Lucile Wheeler

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Lucile Wheeler
Alpine skier 
Disciplines Downhill, Giant Slalom,
Slalom, Combined
Born (1935-01-14) January 14, 1935 (age 84)
Sainte-Jovite, Quebec, Canada
Teams 2 – (1952, 1956)
Medals 1 (0 gold)
World Championships
Teams 5 – (1950, '52, '54, '56, '58)
    includes two Olympics
Medals 4 (2 gold)

Lucile Wheeler, CM (born January 14, 1935) is a former alpine ski racer from Canada. She was a double world champion in 1958, the first North American to win a world title in the downhill event.[1][2][3][4]

Early years

Wheeler was born in Quebec and grew up in the village of Sainte-Jovite in the Laurentian mountains. Her family was instrumental in promoting the sport of skiing and her grandfather George Wheeler built the famous Gray Rocks ski center at Mont-Tremblant, Quebec. He had moved to Quebec from Chazy, New York in the late nineteenth century, hoping to make it rich in the lumber business, but was wiped out by a forest fire.[5]

Taught to ski at the age of two, Wheeler's skills were such that she was soon competing against older ski racers. At age 10, she finished seventh in a downhill event at Mont Tremblant in a race that was open to participants of all ages. She won the Canadian junior ski championship in 1947 at age 12 and at 14 was selected to compete for Canada at the World Championships in 1950 in Aspen, Colorado, the first major alpine event held outside of Europe. However, her parents felt she was too young at age 15 to miss school and did not allow her to go.[6]

Racing career

The early 1950s was still a time when resources for Canadian skiers were extremely limited.[5] There was very little in the way of government funding to cover expenses for skiers wishing to compete on the world stage or to pay for professional training. Recognizing their daughter's gifts, her parents bore the expense for her to spend several winters training in Kitzbühel, Austria. It paid off when she became the first North American Olympic medalist in the downhill in alpine skiing, winning the bronze in 1956 at Cortina d'Ampezzo, Italy.[6] She followed this with a spectacular performance at the 1958 World Championships in Bad Gastein, Austria, where she won both the downhill and the giant slalom and took silver in the combined.[6] Upon her return to Canada a month later, she received tumultuous receptions.[7][8]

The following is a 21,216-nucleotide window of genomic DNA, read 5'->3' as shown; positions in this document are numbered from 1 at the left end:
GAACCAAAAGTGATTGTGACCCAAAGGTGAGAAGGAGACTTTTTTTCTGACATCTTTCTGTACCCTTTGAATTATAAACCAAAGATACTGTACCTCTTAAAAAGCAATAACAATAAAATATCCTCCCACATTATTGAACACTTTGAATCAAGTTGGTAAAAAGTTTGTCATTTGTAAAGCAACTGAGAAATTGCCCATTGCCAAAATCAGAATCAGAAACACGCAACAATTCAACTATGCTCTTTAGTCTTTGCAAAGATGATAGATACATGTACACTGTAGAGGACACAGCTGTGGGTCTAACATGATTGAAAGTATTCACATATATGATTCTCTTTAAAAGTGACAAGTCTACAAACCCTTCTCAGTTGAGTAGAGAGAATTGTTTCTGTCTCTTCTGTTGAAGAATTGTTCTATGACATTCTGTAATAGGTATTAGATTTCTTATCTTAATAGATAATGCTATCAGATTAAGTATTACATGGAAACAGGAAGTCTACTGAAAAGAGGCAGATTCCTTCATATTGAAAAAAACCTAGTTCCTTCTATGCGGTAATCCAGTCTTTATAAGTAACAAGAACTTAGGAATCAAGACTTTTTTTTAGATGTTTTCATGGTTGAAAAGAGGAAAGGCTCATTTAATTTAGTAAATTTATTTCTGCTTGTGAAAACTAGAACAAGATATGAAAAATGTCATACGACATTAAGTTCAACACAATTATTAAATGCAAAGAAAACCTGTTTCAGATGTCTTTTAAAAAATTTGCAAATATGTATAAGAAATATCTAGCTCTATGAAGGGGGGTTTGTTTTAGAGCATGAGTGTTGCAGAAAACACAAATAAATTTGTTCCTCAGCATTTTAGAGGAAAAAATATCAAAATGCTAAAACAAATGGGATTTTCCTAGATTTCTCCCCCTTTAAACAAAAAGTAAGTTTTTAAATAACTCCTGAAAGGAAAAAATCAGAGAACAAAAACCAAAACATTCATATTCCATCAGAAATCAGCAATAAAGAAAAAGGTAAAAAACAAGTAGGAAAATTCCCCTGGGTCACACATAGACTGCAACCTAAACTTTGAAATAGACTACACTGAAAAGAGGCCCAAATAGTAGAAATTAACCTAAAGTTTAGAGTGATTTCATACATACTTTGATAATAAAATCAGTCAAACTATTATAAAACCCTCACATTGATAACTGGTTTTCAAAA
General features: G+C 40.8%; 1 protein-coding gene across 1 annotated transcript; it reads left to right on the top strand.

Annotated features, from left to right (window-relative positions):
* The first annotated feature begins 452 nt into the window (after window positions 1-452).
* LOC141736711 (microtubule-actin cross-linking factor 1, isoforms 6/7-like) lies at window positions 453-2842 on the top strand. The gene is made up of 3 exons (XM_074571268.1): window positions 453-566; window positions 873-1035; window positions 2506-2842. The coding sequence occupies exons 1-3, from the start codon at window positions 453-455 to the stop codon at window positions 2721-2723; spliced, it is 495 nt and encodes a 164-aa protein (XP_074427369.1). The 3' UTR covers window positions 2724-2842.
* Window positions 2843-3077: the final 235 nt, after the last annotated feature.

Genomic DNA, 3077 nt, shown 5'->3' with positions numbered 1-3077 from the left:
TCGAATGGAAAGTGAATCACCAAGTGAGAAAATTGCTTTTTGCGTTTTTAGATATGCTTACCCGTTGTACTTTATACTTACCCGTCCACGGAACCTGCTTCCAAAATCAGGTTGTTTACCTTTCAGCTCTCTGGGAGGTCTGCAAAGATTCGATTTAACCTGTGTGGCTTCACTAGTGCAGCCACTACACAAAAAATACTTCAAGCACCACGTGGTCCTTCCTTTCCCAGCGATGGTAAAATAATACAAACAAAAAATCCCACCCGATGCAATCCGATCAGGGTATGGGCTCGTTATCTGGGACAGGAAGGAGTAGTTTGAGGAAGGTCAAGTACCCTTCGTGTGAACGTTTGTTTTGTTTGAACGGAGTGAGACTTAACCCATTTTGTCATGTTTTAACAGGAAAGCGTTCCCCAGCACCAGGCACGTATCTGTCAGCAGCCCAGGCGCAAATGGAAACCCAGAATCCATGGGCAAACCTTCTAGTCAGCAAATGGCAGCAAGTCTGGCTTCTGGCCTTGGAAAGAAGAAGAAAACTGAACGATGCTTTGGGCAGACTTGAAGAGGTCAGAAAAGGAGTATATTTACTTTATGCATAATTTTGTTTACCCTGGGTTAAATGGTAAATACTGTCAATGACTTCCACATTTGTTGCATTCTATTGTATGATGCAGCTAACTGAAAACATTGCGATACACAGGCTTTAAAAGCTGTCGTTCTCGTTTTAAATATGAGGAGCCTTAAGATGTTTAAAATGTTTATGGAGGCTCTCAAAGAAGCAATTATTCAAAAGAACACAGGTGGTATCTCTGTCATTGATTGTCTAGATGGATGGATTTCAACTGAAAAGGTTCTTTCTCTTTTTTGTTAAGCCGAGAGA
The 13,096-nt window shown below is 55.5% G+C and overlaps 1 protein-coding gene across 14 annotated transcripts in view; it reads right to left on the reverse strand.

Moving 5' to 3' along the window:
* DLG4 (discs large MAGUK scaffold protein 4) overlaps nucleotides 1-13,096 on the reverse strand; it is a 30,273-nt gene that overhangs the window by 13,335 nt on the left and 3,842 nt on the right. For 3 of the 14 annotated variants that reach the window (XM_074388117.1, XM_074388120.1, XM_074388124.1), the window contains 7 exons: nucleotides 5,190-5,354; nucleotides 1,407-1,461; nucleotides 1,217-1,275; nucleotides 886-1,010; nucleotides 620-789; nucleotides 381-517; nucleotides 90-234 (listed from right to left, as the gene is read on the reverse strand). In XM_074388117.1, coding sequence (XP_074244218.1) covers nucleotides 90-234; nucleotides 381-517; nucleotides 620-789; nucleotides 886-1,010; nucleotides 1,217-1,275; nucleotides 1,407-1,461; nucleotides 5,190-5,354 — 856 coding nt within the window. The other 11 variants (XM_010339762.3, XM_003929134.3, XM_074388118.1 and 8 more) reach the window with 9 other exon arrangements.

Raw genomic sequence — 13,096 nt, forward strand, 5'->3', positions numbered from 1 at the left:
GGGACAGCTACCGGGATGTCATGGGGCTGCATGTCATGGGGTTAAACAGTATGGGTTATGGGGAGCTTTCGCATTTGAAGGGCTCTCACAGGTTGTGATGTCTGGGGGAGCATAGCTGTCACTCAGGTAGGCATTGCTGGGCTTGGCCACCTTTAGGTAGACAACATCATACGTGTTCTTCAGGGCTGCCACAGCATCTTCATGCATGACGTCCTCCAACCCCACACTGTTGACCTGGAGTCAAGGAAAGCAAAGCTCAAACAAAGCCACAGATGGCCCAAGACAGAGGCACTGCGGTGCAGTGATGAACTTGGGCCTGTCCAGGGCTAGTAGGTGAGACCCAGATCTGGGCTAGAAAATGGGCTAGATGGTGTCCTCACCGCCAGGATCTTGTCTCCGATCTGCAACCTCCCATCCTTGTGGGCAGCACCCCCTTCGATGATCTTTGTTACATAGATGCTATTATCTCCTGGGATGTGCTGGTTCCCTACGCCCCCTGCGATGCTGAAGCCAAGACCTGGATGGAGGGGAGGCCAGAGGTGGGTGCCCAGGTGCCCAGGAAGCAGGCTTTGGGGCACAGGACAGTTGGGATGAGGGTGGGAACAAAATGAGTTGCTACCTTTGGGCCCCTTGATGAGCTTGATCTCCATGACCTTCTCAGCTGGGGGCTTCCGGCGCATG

Wheeler's breakthrough performance resulted in an increase in government funding that enabled other Canadian skiers to compete at the international level. Her achievements were also instrumental in increasing the popularity of the sport both nationwide and in her native Quebec where what was once a remote destination in the Laurentian mountains for only a limited few became a thriving ski area with an abundance of quality facilities that attracts hundreds of thousands of skiers every winter.

World Championship results

  Year    Age   Slalom  Giant
Super-G Downhill Combined
1950 15 DNS DNS not run DNS not run
1952 17 26 27 27
1954 19 DSQ2 18 7
1956 21 DSQ2 6 3
1958 23 14 1 1 2

From 1948 through 1980, the Winter Olympics were also the World Championships for alpine skiing.
Wheeler qualified for the 1950 championships, but did not attend.

Olympic results Olympic rings without rims.svg

  Year    Age   Slalom  Giant
Super-G Downhill Combined
1952 17 26 27 not run 27 not run
1956 21 DSQ2 6 3

After racing

Following her retirement from competitive racing at age 24 in 1959,[6] Wheeler, along with Réal Charette, was a ski instructor in a film made at the Banff ski resort that won the American Library Association's award as the best educational sports film of 1960. Wheeler married CFL Hall of Fame player Kaye Vaughan of Kansas in June 1960,[9] and the couple lived for a time in Ottawa, but in 1967 they moved to the village of Knowlton in the heart of a Quebec ski area known as the Eastern Townships. The mother of two children, she organized a ski program at Knowlton High School for children aged 14 and under.


Wheeler was voted the Lou Marsh Trophy as Canada's most outstanding athlete of 1958 and was inducted into the Canadian Olympic Hall of Fame.[6] In 1976, she was made a member of the Order of Canada, her country's highest civilian honour, and was inducted into the Canadian Sports Hall of Fame. South of the border, Wheeler was inducted into the U.S. Ski Hall of Fame in 1976.

Glen Mountain, a small Quebec ski hill in West Bolton, honoured her with a trail named "The Wheeler."

See also


  1. ^ "Canada's Lucile Wheeler wins skiing title". Ottawa Citizen. Canadian Press. February 6, 1958. p. 1.
  2. ^ "Canadian takes downhill title". Spokane Daily Chronicle. United Press. February 6, 1958. p. 35.
  3. ^ "Lucile Wheeler first again, wins world's giant slalom". Ottawa Citizen. Canadian Press. February 8, 1958. p. 1.
  4. ^ "Lucile and Anne give Canada ski prominence". Ottawa Citizen. Canadian Press. February 10, 1958. p. 11.
  5. ^ a b Christie, James (April 20, 2009). "Lucile Wheeler". Globe and Mail. Retrieved March 7, 2014.
  6. ^ a b c d e Evans, Hilary; Gjerde, Arild; Heijmans, Jeroen; Mallon, Bill. "Lucille Wheeler". Olympics at Sports Reference LLC. Retrieved 2010-01-26.
  7. ^ Chisholm, Lauchie (March 13, 1958). "Lucile welcomed as champ, takes celebrity role in stride". Montreal Gazette. p. 3.
  8. ^ "Home town residents honour Lucile Wheeler". Montreal Gazette. April 14, 1958. p. 28.
  9. ^ "Kaye Vaughan weds skier Lucile Wheeler". Ottawa Citizen. Canadian Press. June 27, 1960. p. 7.

External links

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